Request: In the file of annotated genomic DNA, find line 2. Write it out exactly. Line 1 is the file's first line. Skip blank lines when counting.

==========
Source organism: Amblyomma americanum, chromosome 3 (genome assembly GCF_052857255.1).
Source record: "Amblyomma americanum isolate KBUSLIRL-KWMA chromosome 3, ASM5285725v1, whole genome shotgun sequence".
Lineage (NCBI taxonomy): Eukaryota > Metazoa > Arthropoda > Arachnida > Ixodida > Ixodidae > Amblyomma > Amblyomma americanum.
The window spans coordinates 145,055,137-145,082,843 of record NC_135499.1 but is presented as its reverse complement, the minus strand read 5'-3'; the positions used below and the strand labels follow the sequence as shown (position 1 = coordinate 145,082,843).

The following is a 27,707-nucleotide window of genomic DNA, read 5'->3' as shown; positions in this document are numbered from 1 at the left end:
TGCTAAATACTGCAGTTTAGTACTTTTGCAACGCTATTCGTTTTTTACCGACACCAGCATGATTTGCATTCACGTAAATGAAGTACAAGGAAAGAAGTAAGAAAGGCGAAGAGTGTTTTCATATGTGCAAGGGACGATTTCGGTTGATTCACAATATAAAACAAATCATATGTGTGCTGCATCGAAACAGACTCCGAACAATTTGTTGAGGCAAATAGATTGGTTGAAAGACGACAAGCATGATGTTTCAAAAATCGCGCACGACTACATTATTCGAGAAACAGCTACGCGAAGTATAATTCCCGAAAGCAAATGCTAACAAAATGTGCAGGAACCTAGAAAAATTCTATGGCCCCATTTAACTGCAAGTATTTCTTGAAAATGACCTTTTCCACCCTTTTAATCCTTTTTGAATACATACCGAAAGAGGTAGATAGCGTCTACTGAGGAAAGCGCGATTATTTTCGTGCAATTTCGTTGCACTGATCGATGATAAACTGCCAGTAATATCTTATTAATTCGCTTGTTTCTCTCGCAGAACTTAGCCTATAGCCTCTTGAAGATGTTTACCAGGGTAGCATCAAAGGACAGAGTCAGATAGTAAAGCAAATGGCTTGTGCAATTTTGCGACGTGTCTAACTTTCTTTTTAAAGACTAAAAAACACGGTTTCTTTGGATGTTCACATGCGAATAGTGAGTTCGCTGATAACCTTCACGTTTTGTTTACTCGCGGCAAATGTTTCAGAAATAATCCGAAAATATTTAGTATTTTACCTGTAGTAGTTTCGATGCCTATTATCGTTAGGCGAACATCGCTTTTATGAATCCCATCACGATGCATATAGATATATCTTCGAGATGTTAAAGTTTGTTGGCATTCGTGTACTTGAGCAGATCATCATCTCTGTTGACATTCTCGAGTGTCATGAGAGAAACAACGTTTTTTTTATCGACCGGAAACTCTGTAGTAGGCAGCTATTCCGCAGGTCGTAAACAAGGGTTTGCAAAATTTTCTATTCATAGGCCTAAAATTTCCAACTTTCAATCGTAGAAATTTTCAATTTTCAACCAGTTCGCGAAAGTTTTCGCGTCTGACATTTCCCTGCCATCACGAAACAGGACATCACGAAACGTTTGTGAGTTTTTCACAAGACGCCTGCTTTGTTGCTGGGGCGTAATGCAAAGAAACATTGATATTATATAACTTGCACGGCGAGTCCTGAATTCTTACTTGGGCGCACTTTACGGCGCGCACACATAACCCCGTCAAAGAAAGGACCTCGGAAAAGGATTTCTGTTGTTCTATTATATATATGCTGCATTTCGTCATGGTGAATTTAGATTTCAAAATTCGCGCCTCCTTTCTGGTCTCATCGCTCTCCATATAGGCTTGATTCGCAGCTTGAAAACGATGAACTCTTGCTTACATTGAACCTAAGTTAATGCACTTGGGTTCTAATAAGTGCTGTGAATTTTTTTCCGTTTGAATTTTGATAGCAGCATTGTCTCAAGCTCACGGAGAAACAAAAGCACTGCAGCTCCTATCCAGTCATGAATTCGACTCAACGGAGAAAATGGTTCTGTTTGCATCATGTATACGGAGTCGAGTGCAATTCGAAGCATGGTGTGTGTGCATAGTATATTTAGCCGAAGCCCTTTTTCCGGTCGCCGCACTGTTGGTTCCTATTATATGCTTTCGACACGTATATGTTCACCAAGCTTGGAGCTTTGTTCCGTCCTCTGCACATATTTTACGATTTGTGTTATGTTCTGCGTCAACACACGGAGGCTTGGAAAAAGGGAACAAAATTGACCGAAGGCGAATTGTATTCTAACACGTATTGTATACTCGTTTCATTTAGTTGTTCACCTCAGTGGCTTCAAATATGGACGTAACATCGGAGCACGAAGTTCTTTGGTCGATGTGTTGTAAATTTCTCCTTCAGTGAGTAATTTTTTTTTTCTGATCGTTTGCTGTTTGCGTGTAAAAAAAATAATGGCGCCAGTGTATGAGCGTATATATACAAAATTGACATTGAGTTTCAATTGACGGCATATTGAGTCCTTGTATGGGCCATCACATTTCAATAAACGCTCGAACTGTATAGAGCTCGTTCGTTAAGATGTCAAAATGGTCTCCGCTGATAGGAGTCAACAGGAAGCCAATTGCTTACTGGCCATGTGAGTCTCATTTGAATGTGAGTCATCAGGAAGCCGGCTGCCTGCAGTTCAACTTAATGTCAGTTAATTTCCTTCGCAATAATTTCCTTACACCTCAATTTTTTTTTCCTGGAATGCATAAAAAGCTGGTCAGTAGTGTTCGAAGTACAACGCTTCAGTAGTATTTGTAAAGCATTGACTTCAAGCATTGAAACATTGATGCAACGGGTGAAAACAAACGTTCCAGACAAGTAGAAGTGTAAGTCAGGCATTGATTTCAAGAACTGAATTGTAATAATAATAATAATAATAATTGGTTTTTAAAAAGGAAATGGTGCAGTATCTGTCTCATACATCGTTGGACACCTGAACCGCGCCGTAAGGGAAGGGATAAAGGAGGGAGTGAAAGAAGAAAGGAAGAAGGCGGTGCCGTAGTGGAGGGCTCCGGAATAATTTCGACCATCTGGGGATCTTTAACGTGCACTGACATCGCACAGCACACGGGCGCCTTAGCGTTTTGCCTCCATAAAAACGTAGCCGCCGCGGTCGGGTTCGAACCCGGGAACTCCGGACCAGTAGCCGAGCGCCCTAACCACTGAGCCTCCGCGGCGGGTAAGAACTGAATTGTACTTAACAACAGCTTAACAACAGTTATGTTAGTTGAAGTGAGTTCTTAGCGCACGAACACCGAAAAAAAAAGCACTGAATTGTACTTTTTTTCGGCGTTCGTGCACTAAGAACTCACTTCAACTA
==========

Source record: "Amblyomma americanum isolate KBUSLIRL-KWMA chromosome 3, ASM5285725v1, whole genome shotgun sequence".